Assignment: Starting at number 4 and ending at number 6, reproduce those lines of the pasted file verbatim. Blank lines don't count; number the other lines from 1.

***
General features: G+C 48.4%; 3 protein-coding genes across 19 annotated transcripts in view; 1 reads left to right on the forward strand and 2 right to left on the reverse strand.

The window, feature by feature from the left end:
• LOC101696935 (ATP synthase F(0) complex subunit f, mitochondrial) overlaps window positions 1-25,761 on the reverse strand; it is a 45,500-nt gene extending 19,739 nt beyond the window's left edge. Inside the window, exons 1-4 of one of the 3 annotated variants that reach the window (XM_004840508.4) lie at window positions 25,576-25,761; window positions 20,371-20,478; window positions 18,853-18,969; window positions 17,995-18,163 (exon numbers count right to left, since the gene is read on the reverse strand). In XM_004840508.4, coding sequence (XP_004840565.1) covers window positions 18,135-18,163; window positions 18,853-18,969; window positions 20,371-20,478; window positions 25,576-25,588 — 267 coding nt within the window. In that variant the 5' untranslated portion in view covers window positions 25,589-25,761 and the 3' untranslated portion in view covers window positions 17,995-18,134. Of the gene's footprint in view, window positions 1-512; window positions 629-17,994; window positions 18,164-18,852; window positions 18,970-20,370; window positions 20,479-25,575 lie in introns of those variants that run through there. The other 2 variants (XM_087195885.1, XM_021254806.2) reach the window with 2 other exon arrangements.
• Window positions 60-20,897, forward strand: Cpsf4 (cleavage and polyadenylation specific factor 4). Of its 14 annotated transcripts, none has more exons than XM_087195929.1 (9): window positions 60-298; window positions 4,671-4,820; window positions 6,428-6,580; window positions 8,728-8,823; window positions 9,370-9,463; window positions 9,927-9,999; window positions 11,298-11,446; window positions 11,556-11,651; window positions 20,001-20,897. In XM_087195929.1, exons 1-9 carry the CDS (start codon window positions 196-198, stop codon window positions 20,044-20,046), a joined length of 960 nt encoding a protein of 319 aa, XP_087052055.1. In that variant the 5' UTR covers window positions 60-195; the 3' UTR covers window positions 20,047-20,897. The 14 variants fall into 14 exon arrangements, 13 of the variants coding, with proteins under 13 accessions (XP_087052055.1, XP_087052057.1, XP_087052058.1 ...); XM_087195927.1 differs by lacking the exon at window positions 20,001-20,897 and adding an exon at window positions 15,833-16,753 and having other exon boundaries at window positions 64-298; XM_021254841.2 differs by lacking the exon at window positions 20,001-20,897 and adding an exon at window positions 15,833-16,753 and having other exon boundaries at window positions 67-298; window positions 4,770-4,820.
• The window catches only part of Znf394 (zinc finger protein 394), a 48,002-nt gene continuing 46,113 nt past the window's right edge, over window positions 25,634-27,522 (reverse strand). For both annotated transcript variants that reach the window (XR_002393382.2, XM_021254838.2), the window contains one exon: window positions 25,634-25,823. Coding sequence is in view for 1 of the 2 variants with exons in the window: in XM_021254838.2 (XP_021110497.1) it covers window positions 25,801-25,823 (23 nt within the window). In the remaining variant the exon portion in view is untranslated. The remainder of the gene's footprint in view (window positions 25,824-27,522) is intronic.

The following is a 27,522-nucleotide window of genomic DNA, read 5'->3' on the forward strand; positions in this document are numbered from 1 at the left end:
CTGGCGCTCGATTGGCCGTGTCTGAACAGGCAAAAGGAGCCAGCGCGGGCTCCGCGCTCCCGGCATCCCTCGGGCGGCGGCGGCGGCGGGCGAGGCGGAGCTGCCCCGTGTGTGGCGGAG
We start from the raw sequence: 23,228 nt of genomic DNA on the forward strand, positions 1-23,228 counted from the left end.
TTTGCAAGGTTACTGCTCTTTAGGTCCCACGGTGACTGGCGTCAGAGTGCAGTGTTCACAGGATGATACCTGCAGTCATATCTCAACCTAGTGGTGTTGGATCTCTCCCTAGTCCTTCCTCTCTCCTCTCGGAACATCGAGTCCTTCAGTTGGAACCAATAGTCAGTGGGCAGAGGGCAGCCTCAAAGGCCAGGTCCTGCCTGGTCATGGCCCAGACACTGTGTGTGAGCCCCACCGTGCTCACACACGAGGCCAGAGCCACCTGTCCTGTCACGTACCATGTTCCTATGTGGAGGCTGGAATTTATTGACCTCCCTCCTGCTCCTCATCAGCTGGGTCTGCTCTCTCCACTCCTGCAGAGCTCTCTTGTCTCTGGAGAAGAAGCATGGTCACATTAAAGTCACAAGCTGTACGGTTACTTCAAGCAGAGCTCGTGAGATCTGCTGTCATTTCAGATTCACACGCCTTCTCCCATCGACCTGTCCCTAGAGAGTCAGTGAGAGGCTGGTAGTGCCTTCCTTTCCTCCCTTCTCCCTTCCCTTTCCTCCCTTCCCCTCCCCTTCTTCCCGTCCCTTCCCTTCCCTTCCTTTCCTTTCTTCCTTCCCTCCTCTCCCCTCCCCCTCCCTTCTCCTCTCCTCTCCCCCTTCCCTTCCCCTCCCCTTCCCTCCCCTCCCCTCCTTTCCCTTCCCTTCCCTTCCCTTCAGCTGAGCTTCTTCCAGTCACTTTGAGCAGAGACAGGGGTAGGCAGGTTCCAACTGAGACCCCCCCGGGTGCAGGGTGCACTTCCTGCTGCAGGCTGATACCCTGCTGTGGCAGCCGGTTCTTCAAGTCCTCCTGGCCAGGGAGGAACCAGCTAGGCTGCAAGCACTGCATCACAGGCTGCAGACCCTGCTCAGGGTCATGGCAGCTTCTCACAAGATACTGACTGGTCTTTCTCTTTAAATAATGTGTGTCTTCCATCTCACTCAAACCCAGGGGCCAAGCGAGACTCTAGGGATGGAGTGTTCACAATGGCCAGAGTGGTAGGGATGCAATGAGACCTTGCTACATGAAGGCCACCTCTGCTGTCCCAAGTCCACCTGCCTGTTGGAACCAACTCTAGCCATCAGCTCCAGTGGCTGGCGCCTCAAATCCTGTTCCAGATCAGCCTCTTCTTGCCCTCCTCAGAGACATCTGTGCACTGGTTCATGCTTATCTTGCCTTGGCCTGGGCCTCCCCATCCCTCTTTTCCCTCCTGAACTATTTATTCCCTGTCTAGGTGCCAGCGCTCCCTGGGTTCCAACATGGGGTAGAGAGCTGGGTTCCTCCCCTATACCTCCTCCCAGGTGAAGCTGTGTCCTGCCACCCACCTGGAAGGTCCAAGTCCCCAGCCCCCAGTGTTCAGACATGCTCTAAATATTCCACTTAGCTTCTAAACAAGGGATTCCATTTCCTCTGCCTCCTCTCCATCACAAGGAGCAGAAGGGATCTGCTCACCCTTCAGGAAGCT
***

• Window positions 60-20,897, forward strand: Cpsf4 (cleavage and polyadenylation specific factor 4). Of its 14 annotated transcripts, none has more exons than XM_087195929.1 (9): window positions 60-298; window positions 4,671-4,820; window positions 6,428-6,580; window positions 8,728-8,823; window positions 9,370-9,463; window positions 9,927-9,999; window positions 11,298-11,446; window positions 11,556-11,651; window positions 20,001-20,897. In XM_087195929.1, exons 1-9 carry the CDS (start codon window positions 196-198, stop codon window positions 20,044-20,046), a joined length of 960 nt encoding a protein of 319 aa, XP_087052055.1. In that variant the 5' UTR covers window positions 60-195; the 3' UTR covers window positions 20,047-20,897. The 14 variants fall into 14 exon arrangements, 13 of the variants coding, with proteins under 13 accessions (XP_087052055.1, XP_087052057.1, XP_087052058.1 ...); XM_087195927.1 differs by lacking the exon at window positions 20,001-20,897 and adding an exon at window positions 15,833-16,753 and having other exon boundaries at window positions 64-298; XM_021254841.2 differs by lacking the exon at window positions 20,001-20,897 and adding an exon at window positions 15,833-16,753 and having other exon boundaries at window positions 67-298; window positions 4,770-4,820.
• The window catches only part of Znf394 (zinc finger protein 394), a 48,002-nt gene continuing 46,113 nt past the window's right edge, over window positions 25,634-27,522 (reverse strand). For both annotated transcript variants that reach the window (XR_002393382.2, XM_021254838.2), the window contains one exon: window positions 25,634-25,823. Coding sequence is in view for 1 of the 2 variants with exons in the window: in XM_021254838.2 (XP_021110497.1) it covers window positions 25,801-25,823 (23 nt within the window). In the remaining variant the exon portion in view is untranslated. The remainder of the gene's footprint in view (window positions 25,824-27,522) is intronic.

The following is a 27,522-nucleotide window of genomic DNA, read 5'->3' on the forward strand; positions in this document are numbered from 1 at the left end: